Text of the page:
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Thursday
May262011

Baby Raised Genderless Is Bad Experiment, Say Experts

David De Lossy/Digital Vision(TORONTO) -- No one knows the sex of Storm Stocker, a four-month-old baby from Toronto. Only his parents, his midwives, and his two older brothers have ever peeked beneath the diaper.

That's because his -- or is it her -- parents, Kathy Witterick, 38, and David Stocker, 39, want to raise their child genderless.

When Storm came into the world in a birthing pool on New Year's Day, they sent out this email: "We decided not to share Storm's sex for now -- a tribute to freedom and choice in place of limitation, a stand up to what the world could become in Storm's lifetime."

Even Storm's brothers, 2-year-old Kio and 5-year-old Jazz, along with one family friend have been sworn to secrecy.

"What we noticed is that parents make so many choices for their children," Stocker told the Toronto Star. "It's obnoxious."

The newspaper was barraged with critical responses and even Storm's grandparents, though supportive, said they resented explaining their gender-free baby to friends and coworkers.

While child development experts applaud the family's efforts to raise their child free of the constraints of gender stereotypes, they say the parents have embarked on a psychological experiment that could be "potentially disastrous."

"To raise a child not as a boy or a girl is creating, in some sense, a freak," said Dr. Eugene Beresin, director of training in child and adolescent psychiatry at Massachusetts General Hospital. "It sets them up for not knowing who they are."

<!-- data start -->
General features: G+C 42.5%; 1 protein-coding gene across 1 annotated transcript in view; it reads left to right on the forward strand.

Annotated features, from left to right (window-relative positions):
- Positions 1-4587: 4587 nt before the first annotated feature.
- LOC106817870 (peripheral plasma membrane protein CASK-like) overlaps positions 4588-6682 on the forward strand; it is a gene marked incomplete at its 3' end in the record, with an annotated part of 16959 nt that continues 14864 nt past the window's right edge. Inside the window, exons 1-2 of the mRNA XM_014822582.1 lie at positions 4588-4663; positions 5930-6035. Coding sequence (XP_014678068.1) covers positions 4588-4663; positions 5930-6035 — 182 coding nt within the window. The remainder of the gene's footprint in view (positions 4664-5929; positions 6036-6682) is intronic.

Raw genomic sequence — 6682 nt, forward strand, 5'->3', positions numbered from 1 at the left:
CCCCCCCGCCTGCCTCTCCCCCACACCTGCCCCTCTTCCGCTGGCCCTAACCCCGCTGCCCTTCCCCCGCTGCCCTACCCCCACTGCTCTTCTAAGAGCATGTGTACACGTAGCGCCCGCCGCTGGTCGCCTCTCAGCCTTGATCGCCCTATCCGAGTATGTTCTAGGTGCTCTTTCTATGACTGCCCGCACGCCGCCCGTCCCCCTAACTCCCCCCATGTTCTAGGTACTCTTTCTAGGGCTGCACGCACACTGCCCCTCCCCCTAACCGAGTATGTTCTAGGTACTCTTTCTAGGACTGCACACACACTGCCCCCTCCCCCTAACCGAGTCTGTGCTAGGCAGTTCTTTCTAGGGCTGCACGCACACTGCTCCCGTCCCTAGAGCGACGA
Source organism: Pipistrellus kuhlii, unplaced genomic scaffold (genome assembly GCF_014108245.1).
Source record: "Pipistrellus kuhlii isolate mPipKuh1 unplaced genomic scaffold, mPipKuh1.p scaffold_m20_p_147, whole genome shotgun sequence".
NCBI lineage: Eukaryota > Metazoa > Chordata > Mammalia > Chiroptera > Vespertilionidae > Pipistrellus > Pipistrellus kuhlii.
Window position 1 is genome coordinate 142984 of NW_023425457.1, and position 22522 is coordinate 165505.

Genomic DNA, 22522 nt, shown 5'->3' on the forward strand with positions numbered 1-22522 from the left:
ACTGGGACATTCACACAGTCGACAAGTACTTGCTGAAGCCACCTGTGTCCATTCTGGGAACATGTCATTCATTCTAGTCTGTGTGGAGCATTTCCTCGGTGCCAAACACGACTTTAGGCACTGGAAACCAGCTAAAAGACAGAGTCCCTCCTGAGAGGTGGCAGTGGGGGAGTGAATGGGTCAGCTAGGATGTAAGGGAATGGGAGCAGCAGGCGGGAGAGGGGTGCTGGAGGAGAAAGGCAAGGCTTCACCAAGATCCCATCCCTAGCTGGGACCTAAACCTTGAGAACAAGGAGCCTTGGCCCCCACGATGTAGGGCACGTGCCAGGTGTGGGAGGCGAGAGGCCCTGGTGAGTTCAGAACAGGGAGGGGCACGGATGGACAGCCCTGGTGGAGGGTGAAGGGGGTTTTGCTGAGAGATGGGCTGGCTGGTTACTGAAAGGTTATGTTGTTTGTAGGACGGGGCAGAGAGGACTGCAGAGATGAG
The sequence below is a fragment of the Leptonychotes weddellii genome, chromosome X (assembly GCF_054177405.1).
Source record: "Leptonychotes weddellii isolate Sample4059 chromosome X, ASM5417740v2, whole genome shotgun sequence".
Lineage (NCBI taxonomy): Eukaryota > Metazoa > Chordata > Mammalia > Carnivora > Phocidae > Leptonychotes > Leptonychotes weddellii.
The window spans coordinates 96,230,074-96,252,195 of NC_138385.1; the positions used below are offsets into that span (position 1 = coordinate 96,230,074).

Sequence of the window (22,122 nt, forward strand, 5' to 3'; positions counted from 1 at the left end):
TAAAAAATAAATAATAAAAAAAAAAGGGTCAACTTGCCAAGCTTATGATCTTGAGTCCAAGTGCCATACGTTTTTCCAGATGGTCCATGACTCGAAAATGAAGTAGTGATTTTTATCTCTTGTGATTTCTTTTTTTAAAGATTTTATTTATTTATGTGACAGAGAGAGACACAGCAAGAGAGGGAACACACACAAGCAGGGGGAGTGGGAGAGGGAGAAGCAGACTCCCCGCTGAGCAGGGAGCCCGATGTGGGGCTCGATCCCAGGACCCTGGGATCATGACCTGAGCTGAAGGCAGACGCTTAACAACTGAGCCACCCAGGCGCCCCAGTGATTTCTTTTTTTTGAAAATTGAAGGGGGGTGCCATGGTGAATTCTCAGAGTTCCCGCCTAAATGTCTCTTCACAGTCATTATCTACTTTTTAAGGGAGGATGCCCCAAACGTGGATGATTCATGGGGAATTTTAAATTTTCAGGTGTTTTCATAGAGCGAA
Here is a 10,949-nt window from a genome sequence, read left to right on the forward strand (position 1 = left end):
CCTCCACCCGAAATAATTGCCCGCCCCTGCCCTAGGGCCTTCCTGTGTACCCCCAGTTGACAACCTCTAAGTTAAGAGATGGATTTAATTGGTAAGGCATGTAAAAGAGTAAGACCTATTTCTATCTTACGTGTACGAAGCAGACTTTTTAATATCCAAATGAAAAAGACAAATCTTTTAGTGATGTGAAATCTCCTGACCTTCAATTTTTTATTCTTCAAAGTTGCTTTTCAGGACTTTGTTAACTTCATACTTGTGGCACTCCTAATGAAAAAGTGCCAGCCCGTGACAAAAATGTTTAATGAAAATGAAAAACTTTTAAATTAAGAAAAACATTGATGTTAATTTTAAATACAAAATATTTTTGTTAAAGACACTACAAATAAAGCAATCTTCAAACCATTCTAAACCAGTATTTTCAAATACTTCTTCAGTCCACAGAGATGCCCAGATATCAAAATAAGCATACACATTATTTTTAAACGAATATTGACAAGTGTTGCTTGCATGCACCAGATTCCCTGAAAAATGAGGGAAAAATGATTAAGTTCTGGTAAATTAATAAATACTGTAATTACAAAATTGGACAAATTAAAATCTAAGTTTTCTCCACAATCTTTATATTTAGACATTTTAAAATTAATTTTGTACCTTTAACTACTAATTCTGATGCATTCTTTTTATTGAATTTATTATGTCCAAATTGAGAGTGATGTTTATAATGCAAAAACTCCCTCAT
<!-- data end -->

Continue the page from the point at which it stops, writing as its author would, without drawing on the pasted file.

"To have a sense of self and personal identity is a critical part of normal healthy development," he said. "This blocks that and sets the child up for bullying, scapegoating, and marginalization."

"We all have sexual identity," said Beresin. "The mission to have masculine and feminine traits more equalized and more flexible and not judgmental is awesome in a utopian community. But we take pride in our sexual identity."

The family gleaned the idea for unique child-rearing from the 1978 children's book, X: A Fabulous Child's Story, by Lois Gould. The author uses symbolism and allegory to explore gender "creativity."

"Identity formation is really critical for every human being and part of that is gender," Beresin said. "There are many cultural and social forces at play."

Witterick and Stocker have been besieged with phone calls since the media grabbed on to their personal story.

"Thanks for your interest," said Storm's mother on a recorded message when ABC News called for comment. "We are really swamped with calls right now and our first priority is the needs of our family."

Copyright 2011 ABC News Radio







ABC News Radio